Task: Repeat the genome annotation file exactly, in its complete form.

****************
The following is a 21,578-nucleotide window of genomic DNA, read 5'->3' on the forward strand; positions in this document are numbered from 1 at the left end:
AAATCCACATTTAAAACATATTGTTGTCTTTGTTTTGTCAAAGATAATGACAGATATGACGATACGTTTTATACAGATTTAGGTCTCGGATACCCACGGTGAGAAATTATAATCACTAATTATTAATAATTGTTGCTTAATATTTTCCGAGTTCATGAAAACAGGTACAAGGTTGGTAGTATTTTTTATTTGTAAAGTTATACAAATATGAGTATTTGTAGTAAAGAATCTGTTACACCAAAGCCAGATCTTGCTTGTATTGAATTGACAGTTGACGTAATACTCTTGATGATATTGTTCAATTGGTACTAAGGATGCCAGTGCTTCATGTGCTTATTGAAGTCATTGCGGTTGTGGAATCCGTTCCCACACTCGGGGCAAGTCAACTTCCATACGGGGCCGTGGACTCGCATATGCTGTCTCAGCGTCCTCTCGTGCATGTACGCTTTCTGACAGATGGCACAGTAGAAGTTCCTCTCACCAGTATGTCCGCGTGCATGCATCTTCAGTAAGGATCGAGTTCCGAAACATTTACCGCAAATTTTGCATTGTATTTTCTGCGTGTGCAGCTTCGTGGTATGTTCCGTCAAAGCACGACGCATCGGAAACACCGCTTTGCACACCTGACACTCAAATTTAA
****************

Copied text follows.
The following is a 21,578-nucleotide window of genomic DNA, read 5'->3' on the forward strand; positions in this document are numbered from 1 at the left end:
AAATCCACATTTAAAACATATTGTTGTCTTTGTTTTGTCAAAGATAATGACAGATATGACGATACGTTTTATACAGATTTAGGTCTCGGATACCCACGGTGAGAAATTATAATCACTAATTATTAATAATTGTTGCTTAATATTTTCCGAGTTCATGAAAACAGGTACAAGGTTGGTAGTATTTTTTATTTGTAAAGTTATACAAATATGAGTATTTGTAGTAAAGAATCTGTTACACCAAAGCCAGATCTTGCTTGTATTGAATTGACAGTTGACGTAATACTCTTGATGATATTGTTCAATTGGTACTAAGGATGCCAGTGCTTCATGTGCTTATTGAAGTCATTGCGGTTGTGGAATCCGTTCCCACACTCGGGGCAAGTCAACTTCCATACGGGGCCGTGGACTCGCATATGCTGTCTCAGCGTCCTCTCGTGCATGTACGCTTTCTGACAGATGGCACAGTAGAAGTTCCTCTCACCAGTATGTCCGCGTGCATGCATCTTCAGTAAGGATCGAGTTCCGAAACATTTACCGCAAATTTTGCATTGTATTTTCTGCGTGTGCAGCTTCGTGGTATGTTCCGTCAAAGCACGACGCATCGGAAACACCGCTTTGCACACCTGACACTCAAATTTAA